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Richard W. Katz

Abstract

A statistical methodology is presented for making inferences about changes in mean daily precipitation from the results of general circulation model (GCM) climate experiments. A specialized approach is required because precipitation is inherently a discontinuous process. The proposed procedure is based upon a probabilistic model that simultaneously represents both occurrence and intensity components of the precipitation process, with the occurrence process allowed to be correlated in time and the intensifies allowed to have a non-Gaussian distribution. In addition to establishing whether the difference between experiment and control daily means is statistically significant, the procedure provides confidence intervals for the ratio of experiment to control median daily precipitation intensities and for the difference between experiment and control probabilities of daily precipitation occurrence. The technique is applied to the comparison of winter and summer precipitation data generated in a control integration of the Oregon State University atmospheric GCM.

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Richard W. Katz and Martin Ehrendorfer

Abstract

The economic value of ensemble-based weather or climate forecasts is generally assessed by taking the ensembles at “face value.” That is, the forecast probability is estimated as the relative frequency of occurrence of an event among a limited number of ensemble members. Despite the economic value of probability forecasts being based on the concept of decision making under uncertainty, in effect, the decision maker is assumed to ignore the uncertainty in estimating this probability. Nevertheless, many users are certainly aware of the uncertainty inherent in a limited ensemble size. Bayesian prediction is used instead in this paper, incorporating such additional forecast uncertainty into the decision process. The face-value forecast probability estimator would correspond to a Bayesian analysis, with a prior distribution on the actual forecast probability only being appropriate if it were believed that the ensemble prediction system produces perfect forecasts. For the cost–loss decision-making model, the economic value of the face-value estimator can be negative for small ensemble sizes from a prediction system with a level of skill that is not sufficiently high. Further, this economic value has the counterintuitive property of sometimes decreasing as the ensemble size increases. For a more plausible form of prior distribution on the actual forecast probability, which could be viewed as a “recalibration” of face-value forecasts, the Bayesian estimator does not exhibit this unexpected behavior. Moreover, it is established that the effects of ensemble size on the reliability, skill, and economic value have been exaggerated by using the face-value, instead of the Bayesian, estimator.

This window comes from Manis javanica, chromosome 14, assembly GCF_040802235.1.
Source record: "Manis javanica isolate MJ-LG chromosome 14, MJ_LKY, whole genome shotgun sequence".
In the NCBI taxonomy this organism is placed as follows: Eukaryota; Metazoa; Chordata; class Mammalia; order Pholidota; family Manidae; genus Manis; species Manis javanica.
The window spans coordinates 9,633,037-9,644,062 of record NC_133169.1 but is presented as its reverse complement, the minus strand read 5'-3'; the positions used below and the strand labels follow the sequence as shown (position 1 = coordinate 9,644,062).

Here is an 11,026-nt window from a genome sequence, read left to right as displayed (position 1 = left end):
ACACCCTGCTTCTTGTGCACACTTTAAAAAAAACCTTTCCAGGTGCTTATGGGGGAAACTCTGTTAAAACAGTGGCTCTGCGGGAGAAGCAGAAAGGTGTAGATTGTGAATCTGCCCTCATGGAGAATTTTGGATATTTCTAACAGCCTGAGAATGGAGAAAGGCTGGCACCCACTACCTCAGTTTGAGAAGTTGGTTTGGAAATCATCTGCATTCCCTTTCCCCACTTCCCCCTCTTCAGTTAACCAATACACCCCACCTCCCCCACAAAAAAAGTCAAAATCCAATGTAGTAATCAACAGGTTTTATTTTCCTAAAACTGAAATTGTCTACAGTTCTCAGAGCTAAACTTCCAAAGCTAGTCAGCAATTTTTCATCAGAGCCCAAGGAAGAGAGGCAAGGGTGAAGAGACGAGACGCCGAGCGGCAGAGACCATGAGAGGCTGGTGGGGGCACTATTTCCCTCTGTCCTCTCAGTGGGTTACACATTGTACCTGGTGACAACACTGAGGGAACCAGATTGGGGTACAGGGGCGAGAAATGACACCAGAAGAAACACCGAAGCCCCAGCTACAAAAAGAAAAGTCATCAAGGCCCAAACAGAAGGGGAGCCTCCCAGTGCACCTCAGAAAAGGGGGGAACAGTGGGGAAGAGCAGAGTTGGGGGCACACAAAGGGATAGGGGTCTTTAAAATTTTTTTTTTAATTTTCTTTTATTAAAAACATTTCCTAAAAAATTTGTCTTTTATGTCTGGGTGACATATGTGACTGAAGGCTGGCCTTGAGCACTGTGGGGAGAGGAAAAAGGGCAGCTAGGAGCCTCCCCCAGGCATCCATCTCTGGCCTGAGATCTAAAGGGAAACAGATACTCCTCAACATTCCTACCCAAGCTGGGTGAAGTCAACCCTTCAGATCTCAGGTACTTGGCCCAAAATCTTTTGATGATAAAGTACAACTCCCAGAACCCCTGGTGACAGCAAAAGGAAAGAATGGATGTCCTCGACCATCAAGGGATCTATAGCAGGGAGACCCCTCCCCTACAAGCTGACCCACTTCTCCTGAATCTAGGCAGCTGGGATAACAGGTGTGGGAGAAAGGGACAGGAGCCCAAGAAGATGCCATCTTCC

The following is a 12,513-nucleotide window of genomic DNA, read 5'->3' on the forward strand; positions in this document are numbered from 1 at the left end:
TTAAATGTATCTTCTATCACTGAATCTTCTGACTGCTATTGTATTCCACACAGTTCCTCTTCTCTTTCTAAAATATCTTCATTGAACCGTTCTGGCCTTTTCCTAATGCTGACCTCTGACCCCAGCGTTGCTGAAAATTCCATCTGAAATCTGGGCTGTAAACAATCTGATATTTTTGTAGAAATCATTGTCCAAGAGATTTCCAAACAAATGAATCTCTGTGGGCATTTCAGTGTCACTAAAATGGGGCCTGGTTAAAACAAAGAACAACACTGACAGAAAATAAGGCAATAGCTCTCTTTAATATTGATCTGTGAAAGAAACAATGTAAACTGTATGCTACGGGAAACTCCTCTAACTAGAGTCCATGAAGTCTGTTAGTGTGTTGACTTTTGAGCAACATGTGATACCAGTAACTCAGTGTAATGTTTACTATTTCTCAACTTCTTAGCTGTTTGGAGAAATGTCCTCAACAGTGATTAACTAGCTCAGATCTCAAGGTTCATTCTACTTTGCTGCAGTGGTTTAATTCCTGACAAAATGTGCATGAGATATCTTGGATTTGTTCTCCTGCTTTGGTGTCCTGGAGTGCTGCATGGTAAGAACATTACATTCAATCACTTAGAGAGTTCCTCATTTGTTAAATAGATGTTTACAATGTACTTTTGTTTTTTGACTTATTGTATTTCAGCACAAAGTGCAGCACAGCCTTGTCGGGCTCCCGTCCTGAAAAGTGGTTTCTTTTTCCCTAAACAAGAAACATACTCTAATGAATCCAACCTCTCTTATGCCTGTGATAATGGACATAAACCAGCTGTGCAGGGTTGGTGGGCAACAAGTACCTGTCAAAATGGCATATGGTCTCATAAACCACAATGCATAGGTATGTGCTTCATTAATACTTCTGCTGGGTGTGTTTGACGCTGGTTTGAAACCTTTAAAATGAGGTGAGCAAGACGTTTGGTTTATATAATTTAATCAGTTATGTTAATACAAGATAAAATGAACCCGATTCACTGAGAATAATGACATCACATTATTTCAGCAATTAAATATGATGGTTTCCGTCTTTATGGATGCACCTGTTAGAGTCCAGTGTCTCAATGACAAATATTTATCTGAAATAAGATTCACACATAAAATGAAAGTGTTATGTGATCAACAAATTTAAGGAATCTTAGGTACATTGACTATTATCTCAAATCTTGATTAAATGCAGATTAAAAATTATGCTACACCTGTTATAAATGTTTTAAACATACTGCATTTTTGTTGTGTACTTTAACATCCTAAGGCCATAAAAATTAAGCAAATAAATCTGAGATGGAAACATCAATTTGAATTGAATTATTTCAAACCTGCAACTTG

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Richard W. Katz and Xiaogu Zheng

Abstract

Stochastic models fit to time series of daily precipitation amount generally ignore any year-to-year (i.e., low frequency) source of random variation, and such models are known to underestimate the interannual variance of monthly or seasonal total precipitation. To explicitly account for this “overdispersion” phenomenon, a mixture model is proposed. A hidden index, taking on one of two possible states, is assumed to exist (perhaps representing different modes of atmospheric circulation). To represent the intermittency of precipitation and the tendency of wet or dry spells to persist, a stochastic model known as a chain-dependent process is applied. The parameters of this stochastic model are permitted to vary conditionally on the hidden index.

Data for one location in California (whose previous study motivated the present approach), as well as for another location in New Zealand, are analyzed. To estimate the parameters of a mixture of two conditional chain-dependent processes by maximum likelihood, the “expectation-maximization algorithm” is employed. It is demonstrated that this approach can either eliminate or greatly reduce the extent of the overdispersion phenomenon. Moreover, an attempt is made to relate the hidden indexes to observed features of atmospheric circulation. This approach to dealing with overdispersion is contrasted with the more prevalent alternative of fitting more complex stochastic models for high-frequency variations to time series of daily precipitation.